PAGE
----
In the face of planetary problems such as climate change, does national citizenship lose its meaning?
University of Sheffield
Science cannot ensure a sustainable future for the world’s population on its own. Artists are needed as well.
‘Maus’ and ‘Watchmen’ are two of the most well-known graphic novels.
The graphic novel has become a literary phenomenon, but the name doesn't adequately describe the medium's flexibility, diversity and potential.
A still image from Orbital Venus.
An Australian virtual reality work premiering at the Sundance Film Festival this week takes the viewer on a wild ride through space.
Berger considered how through history and visual representation the male gaze has constrained women.
John Berger's Ways of Seeing
The Marxist philosopher, art critic and novelist popularised complex ideas and helped bring art into the mainstream.
Third-year archaeology student Dominic Coe replicates a painting of rhino based on the original image in France’s Grotte Chauvet.
In an ideal world, students might visit original cave sites to see ancient paintings in their natural setting. This isn't possible, so the idea of an artificial cave set-up at a university was born.
John Sebastian performing at Woodstock © Henry Diltz Corbis
The V&A’s current exhibition, Revolution, highlights that all is not rosy from the vantage point of 2016.
Anne and Gordon Samstag dancing at home, Naples, Florida, USA, c1986.
Photograph courtesy of Mrs Florence (Robbie) McBryde.
Many leading Australian artists have benefitted from a Samstag scholarship. But who were the Samstags and what motivated them to create this legacy?
The election of a reality TV star as president crosses a new frontier.
No longer a smoke-and-mirrors spectacle enjoyed on a grand scale, entertainment is now indivisible from our daily life. From cricket matches to blockbuster shows, amusement is the name of the game.
Students ponder the meaning of Jinamoom by Peggy Griffiths at the Ian Potter Museum of Art.
Jodie Hutchinson/Ian Potter Museum
Can empathy be taught to students in the healthcare professions? A groundbreaking project is using visual art to ensure they pay attention to the whole person, not just the disease.
Umberto Boccioni’s Charge of the Lancers.
War got the futurists noticed and earned them new respect.
Helen Marten © Tate
Helen Marten, this year's winner, has revealed a sense of something progressive and pioneering.
Detail from Shenae & Jade, 2005, Petrina Hicks.
Courtesy of the artist and THIS IS NO FANTASY + dianne tanzer gallery, Melbourne and Michael Reid, Sydney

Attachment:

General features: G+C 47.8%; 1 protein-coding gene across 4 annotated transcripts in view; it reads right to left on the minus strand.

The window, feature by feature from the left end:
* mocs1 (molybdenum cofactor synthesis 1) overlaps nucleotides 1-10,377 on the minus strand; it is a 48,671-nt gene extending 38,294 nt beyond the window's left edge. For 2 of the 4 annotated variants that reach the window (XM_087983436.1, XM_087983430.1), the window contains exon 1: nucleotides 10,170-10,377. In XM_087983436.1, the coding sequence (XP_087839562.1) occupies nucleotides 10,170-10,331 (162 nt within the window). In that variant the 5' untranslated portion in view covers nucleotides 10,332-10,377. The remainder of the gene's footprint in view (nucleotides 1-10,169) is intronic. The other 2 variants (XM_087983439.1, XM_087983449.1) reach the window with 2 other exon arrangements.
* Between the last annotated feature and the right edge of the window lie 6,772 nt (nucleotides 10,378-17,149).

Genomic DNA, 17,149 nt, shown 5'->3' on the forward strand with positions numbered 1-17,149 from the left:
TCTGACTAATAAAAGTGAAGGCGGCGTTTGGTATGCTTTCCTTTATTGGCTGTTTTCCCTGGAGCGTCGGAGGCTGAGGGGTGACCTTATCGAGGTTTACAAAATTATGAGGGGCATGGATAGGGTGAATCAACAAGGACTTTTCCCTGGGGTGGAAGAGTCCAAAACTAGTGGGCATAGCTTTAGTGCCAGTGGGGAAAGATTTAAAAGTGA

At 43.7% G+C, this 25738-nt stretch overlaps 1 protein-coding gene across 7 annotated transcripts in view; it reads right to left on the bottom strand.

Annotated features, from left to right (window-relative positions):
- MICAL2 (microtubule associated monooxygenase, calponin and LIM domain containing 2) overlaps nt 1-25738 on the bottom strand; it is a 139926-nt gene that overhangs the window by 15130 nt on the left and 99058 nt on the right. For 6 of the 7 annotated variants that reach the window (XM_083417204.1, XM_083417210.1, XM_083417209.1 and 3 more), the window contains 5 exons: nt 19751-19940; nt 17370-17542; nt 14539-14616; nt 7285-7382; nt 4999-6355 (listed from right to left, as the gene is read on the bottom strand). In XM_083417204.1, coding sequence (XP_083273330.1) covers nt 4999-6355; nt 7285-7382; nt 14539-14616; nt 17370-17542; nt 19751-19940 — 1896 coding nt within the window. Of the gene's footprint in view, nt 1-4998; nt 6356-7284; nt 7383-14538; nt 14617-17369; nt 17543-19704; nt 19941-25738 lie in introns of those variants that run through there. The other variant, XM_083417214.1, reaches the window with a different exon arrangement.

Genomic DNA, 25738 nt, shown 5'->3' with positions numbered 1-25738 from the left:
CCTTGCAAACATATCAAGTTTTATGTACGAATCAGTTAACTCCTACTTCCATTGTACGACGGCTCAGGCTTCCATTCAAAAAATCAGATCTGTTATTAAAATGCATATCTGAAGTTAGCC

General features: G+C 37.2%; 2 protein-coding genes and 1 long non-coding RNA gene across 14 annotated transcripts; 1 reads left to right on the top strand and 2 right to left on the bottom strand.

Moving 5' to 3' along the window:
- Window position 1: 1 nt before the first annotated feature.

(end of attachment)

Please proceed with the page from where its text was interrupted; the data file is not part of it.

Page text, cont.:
A new exhibition exploring the relationship between birds and humans is variously gaudy, delightful and disturbing. We sent two ecologists along to review the show.
Ahmed Cherkaoui (Morocco), Les Miroirs Rouges, 1980. Courtesy Barjeel Art Foundation
A new modern art exhibition in Tehran is being promoted as a bracing act of cultural diplomacy. But we should look a little deeper.
Cambodian art produced in the Angkorian period are among the greatest artistic masterpieces of the pre-modern world.
Fake Cambodian sculptures have infiltrated the antiquities market, where they remain unacknowledged and their production continues unabated.
The mitotic spindle inside a living cell, magnified x 80,000, captured by biomedical animator Drew Berry.
Drew Barry/Morbis Artis: Diseases of the Arts
When art meets the biological sciences, living matter becomes the medium. From the chaotic beauty of smallpox to poems implanted in bacteria, Bio-art investigates the boundaries of life and death.
Veterans see something very different to the medals, uniforms and poppies of Remembrance Day.
All eyes are on ex-forces veterans come Remembrance Day. We may see heroes – but no one asks them whether they want to fit that mould.
Static No. 12 (seek stillness in movement), 2009–10.
©Daniel Crooks. Courtesy of the artist and Anna Schwartz Gallery
A new exhibition at MONA, curated by scientists, explores the biological and evolutionary origins of art. The show is spectacular - but it offers an overwhelmingly male perspective.
Arched figure 1993: powerful and unforgettable.
Art Gallery of New South Wales Foundation Purchase 2016 © The Easton Foundation.
The Art Gallery of NSW's summer blockbuster sparkles with famous names, including Picasso, Matisse, Turner and Rodin. But for all of its trumpeting of risk and daring, it remains essentially a rather puritanical exercise.
Why is criticism so often associated with killjoy negativity? It can convey joy as well as discrimination.
Grumpy curmudgeons, ex-artists writing about friends ... art critics here rarely help viewers understand the challenges of new work.